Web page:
Nvidia Teases DGX Cloud AI-As-A-Service As Earnings Wow Wall Street

Jensen Huang, Nvidia’s CEO and co-founder, calls DGX Cloud the ‘next level’ of the GPU designer’s business model and says it’s meant to ‘help put AI within reach of every enterprise customer.’ The service is already available on Oracle Cloud, and it’s coming to Microsoft Azure, Google Cloud and other cloud services soon.


Nvidia used its most recent earnings to tease its new Nvidia DGX Cloud AI-as-a-service coming to cloud service providers as Wall Street responded favorably to its fourth-quarter financial results.

Jensen Huang, Nvidia’s CEO and co-founder, called DGX Cloud the “next level” of the GPU designer’s business model and said it’s meant to “help put AI within reach of every enterprise customer.”

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The service provides browser access to the Nvidia AI Enterprise software suite for training large language models on a DGX Supercomputer, and it’s targeted for businesses who want to build proprietary generative AI models and services, according to Nvidia.

“By putting Nvidia’s DGX supercomputers into the cloud with Nvidia DGX cloud, we’re going to democratize the access of this infrastructure and, with accelerated training capabilities, really make this technology and this capability quite accessible,” Huang said on Nvidia’s fourth-quarter earnings call.

The service is already available on Oracle Cloud Infrastructure, and it’s expected to arrive on Microsoft Azure, Google Cloud and other cloud services soon, the company said. Huang said the service will be sold by Nvidia and its go-to-market partners.

Huang said DGX Cloud will drive demand for cloud service providers because Nvidia has many customers, including AI startups and enterprises, who want to run AI applications in the cloud, in hybrid cloud configurations or in multiple cloud services.

“We’re going to be the best AI salespeople for the world’s clouds,” he said.

Nvidia is expected to share more details about DGX Cloud at its virtual GTC event in March.

Nvidia Stock Jumps After Beating Wall Street’s Expectations

Nvidia’s stock price jumped by more than 8.5 percent in after-hours trading Wednesday after the GPU designer beat Wall Street’s expectations on revenue and earnings for the fourth quarter of the company’s 2023 fiscal year, which ended January 29.

The company’s fourth-quarter revenue was $6 billion, down 21 percent year-over-year but up 2 percent from the previous quarter. The quarterly revenue gain is a sign that Nvidia’s business has started to recover after revenue fell sequentially for the prior two periods.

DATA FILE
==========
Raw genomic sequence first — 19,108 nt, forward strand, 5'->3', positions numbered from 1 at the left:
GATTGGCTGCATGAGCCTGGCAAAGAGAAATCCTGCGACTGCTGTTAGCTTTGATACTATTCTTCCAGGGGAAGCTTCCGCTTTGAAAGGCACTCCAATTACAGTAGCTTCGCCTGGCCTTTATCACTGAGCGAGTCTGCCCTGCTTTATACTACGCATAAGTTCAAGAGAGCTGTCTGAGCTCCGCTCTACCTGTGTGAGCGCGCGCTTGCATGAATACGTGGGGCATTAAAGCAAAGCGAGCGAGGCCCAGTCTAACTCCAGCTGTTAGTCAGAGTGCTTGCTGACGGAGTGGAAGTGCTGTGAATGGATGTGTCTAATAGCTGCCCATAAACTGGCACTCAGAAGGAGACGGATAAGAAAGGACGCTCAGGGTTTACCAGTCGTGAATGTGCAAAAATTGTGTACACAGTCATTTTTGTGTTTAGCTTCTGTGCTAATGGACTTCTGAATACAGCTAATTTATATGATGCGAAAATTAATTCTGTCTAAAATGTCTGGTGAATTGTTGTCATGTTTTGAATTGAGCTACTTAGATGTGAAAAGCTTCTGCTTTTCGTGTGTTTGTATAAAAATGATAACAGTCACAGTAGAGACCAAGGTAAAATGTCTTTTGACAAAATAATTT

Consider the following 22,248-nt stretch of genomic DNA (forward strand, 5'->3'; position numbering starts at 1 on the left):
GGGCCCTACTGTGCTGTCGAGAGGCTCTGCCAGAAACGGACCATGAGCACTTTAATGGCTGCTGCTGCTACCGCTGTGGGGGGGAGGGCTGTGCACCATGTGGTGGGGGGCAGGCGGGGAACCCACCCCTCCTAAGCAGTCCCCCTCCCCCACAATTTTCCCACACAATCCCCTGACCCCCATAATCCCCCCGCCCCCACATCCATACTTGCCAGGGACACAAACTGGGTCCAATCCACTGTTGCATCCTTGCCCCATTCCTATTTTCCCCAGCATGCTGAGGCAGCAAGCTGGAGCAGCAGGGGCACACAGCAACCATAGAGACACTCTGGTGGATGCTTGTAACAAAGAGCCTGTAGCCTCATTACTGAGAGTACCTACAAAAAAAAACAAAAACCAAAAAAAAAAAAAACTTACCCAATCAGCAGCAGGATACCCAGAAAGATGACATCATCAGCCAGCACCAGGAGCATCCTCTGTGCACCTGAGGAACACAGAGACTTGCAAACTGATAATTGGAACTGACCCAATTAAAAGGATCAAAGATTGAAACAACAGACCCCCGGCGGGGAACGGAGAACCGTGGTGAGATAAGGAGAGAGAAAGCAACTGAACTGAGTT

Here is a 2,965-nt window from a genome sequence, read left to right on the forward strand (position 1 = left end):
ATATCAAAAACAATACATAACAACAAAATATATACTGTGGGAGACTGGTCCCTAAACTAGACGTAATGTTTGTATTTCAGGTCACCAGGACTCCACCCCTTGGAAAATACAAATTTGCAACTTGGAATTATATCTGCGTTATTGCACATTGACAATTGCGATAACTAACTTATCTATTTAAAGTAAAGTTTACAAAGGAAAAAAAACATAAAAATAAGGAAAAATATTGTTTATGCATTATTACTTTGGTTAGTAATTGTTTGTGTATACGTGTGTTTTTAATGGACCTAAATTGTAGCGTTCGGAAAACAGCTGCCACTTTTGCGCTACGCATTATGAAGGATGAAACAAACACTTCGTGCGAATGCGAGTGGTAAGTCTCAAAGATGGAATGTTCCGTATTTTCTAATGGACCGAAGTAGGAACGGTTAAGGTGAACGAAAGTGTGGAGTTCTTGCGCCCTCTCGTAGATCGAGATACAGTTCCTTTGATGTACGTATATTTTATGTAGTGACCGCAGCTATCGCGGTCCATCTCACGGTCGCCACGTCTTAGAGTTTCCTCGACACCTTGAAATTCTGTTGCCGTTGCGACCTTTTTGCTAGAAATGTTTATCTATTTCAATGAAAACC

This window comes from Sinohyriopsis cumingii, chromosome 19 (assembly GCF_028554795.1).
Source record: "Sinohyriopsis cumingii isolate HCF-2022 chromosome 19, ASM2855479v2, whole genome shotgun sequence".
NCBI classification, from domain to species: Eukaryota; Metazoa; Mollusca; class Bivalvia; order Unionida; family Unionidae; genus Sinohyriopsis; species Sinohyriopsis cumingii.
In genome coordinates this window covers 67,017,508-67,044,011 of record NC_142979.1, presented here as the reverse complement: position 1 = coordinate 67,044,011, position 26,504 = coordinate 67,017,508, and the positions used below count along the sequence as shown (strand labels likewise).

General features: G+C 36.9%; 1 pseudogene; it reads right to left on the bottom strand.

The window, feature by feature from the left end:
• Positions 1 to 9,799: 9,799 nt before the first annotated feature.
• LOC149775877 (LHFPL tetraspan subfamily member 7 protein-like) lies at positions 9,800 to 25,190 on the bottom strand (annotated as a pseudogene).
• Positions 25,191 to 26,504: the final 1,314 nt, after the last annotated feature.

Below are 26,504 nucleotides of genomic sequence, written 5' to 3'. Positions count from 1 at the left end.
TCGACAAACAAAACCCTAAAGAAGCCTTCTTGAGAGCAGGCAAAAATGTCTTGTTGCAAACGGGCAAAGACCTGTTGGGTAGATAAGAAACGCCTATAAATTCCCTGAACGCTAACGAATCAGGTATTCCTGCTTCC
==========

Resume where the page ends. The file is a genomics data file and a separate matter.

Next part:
While Nvidia’s fourth-quarter gross margin of 63.3 percent was down 2.1 points from the same period last year, it grew 9.7 points from the previous period, continuing Nvidia’s gross margin recovery from a low of 43.5 percent in last year’s second quarter. Operating income and net income, while down 58 percent and 53 percent year-over-year, also showed improvements from the previous quarter, growing 109 percent to $1.3 billion and 108 percent to $1.4 billion. These were GAAP-based figures.

Nvidia’s data center business grew 11 percent year-over-year but fell 6 percent sequentially to $3.6 billion in the fourth quarter. This was the resulted of increased sales to hyperscale customers and cloud service providers, the latter of which have signed “multi-year cloud service agreements” for the company’s new DGX Cloud service offerings. The quarterly decline was a reflection of reduced sales in China following last year’s US export ban of the company’s top GPUs to the country.

Gaming revenue, on the other hand, fell 46 percent year-over-year but increased 16 percent sequentially to $1.8 billion in the fourth quarter. The company attributed the yearly decline to decreased demand due to macroeconomic issues and COVID-19-related disruptions in China. However, it said the company’s new Ada Lovelace-powered RTX 40 series GPUs drove quarterly sales growth.

Nvidia’s professional visualization business declined 65 percent year-over-year but increased 13 percent sequentially to $226 million in the fourth quarter. Automotive revenue grew 135 percent year-over-year and 17 percent sequentially to $294 million. The company’s OEM and other revenue segment declined 56 percent year-over-year but grew 15 percent sequentially to $84 million, driven by notebook OEM and Cryptocurrency Mining Processor sales, though Nvidia said revenue for the latter was “nominal” in 2023.

Nvidia’s revenue for its 2023 fiscal year, which ended on January 29, was nearly $27 billion, almost unchanged from the previous year. On a GAAP basis, its gross margin for 2023 was 56.9 percent, down 8 points from the previous year. Operating income was down 58 percent to $4.2 billion while its net income fell 55 percent to $4.3 billion.